Tempting Superstition with a 13th Anniversary Trip

Just a quick warning to all of you triskaidekaphobics (fear of the number 13) – you may want to stop reading right about here.  It could be a bumpy ride for you.  IMG_2883

This August, my lovely bride and I will be celebrating 13 years of marriage.  While sitting around home one day discussing Disney World (a pretty common discussion topic around the ol’ homestead), I playfully suggesting that we should take an impromptu trip to Disney’s Hollywood Studios to ride the 13 story tall Twilight Zone Tower of Terror 13 times on our anniversary. Rather than the “you’re crazy” look my harebrained ideas normally elicit from my better half, her look this time had a definite “you’re still crazy, but that just might work” vibe to it.

So I set off on a little fact finding mission.

I checked Disney’s park hours website, but hours for August were not yet posted at the time. However, with a little careful deduction, I guessed that the park would probably be open from 9am to 9pm.  And if their pattern for June and July held true, Monday would be an Extra Magic Hours night, giving us until potentially 11pm.  Getting 13 rides in 14 hours does sound daunting, but look at it this way:  get to the park before rope drop.  DHS usually starts letting people in between 8:30 and 8:45.  While the crowd is rushing to Toy Story Mania, we head down Sunset Blvd, grap Fast Passes to ToT, then jump in the standby line for the first ride of the day.  Jump in again as soon as we get off.  Depending on crowds, we could get 3 rides in before our FastPass window even opens.  And if the kids and grandparents are leaving to go swim or something, I’m sure they would love to get us some FastPasses before they go. Attraction lines could thin a bit during Fantasmic, so that could help as well.  13 rides in 14 hours just might be doable.  (Note:  Disney has since updated the park hours to 9am to 10pm, with EMH until midnight, giving us 15 hours to work with.)

(Hmmm…this just might work)
(more…)

runDisney stumbled and fell on this one…

It was just over a year ago that I wouldn’t have dreamed of calling myself a runner – no way, no how.  My rear end was planted firmly on that couch, thinking the only reason I’d ever run was to get away from a bear.  And even then I figured I might try to see if I could talk my way out of being eaten before trying to run.  But then I was challenged to run the 2013 Walt Disney World Half Marathon.  

Being a typical guy, I couldn’t back down from a challenge. It took some doing, but eventually this mystical “runner’s high” – combined with a little Disney Pixie Dust and Magic – got me hooked.  I did some “warm up” races locally where my wife and kids really got into the spirit and cheered me on.  In fact, my kids thought what I was doing was so cool that they wanted to get in on it too. (Shhh…don’t tell them that it’s actually “exercise”).  We signed them up for the Kid’s Races – my daughter doing the 800 meters, my son doing the Mickey Mile.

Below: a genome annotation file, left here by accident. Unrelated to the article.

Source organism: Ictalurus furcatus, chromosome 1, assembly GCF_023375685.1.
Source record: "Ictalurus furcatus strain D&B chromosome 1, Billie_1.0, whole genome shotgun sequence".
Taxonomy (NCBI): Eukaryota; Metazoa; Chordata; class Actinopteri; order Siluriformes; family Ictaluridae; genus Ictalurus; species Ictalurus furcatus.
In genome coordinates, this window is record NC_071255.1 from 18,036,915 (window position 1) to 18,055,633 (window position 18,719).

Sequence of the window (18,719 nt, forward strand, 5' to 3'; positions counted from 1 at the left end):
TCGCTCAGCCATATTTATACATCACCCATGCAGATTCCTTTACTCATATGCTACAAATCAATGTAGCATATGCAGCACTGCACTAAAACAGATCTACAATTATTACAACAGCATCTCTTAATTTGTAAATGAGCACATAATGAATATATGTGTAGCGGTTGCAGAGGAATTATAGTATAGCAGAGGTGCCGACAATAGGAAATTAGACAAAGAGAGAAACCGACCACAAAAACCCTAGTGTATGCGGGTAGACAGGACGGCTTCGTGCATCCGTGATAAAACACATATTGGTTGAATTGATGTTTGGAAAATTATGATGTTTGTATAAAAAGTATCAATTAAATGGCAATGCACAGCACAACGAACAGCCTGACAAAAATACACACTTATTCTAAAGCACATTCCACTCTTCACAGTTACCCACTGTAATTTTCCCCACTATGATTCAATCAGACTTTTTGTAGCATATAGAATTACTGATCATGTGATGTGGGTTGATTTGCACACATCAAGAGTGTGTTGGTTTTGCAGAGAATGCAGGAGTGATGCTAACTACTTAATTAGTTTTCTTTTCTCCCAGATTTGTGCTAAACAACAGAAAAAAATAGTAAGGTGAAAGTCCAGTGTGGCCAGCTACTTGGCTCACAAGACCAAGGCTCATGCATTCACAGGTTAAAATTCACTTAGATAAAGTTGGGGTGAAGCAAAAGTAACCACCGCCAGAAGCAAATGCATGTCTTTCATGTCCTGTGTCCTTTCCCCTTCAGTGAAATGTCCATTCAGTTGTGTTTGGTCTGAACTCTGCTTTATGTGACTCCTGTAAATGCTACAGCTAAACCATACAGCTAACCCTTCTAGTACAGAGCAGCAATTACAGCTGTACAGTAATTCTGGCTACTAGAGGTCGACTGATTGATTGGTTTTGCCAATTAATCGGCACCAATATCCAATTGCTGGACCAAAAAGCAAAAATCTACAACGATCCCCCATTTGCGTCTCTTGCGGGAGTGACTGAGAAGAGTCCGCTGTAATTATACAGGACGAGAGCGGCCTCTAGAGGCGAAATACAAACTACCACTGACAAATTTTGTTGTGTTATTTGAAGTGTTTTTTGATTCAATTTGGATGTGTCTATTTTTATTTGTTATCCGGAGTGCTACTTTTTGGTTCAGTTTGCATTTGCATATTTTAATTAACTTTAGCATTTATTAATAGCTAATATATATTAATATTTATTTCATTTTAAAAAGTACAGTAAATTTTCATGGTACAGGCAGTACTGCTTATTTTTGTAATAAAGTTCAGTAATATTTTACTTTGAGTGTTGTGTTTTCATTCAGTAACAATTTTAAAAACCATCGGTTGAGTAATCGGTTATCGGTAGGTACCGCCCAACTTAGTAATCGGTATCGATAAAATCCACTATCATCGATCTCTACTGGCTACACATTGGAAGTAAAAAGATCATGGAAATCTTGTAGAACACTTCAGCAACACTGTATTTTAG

We made it down to Marathon Weekend 2013 and had the best time.  The kids did awesome in their runs, and they joined the ChEAR Squad to cheer me on as I ran through Cinderella Castle and again at the finish line just outside of Epcot.

After all of the excitement had faded away and we arrived back home, my wife looked at me and said that she saw everyone having so much fun and getting all this exercise, that she wanted all of us to do the Family Fun Run 5K at the 2014 Walt Disney World Marathon Weekend.  So we asked the kids and they got really excited about being able to set this goal as a family, train for it throughout the year, and cross the finish line as a family – the four of us running, and my one year old son coming along in the jogging stroller.

But then runDisney stumbled and fell.  After signing us all up using our Disney Vacation Club early-registration perk, I found out that runDisney will not be allowing any strollers in the Family Fun Run 5K.  WHAT?

I’d heard that for previous runDisney 5K events, strollers started in the back.  I can understand that – they don’t get in the way of any of the competitive runners starting back there.  I did a little research and found that at the 2013 Royal Family 5K (Part of the Princess Half Marathon weekend) strollers had to stay behind a pace-setter – making sure they stayed at a walking pace.  Hey, at least you’re still walking 3.1 miles, getting the health benefits of that, and still able to spend that time together as a family.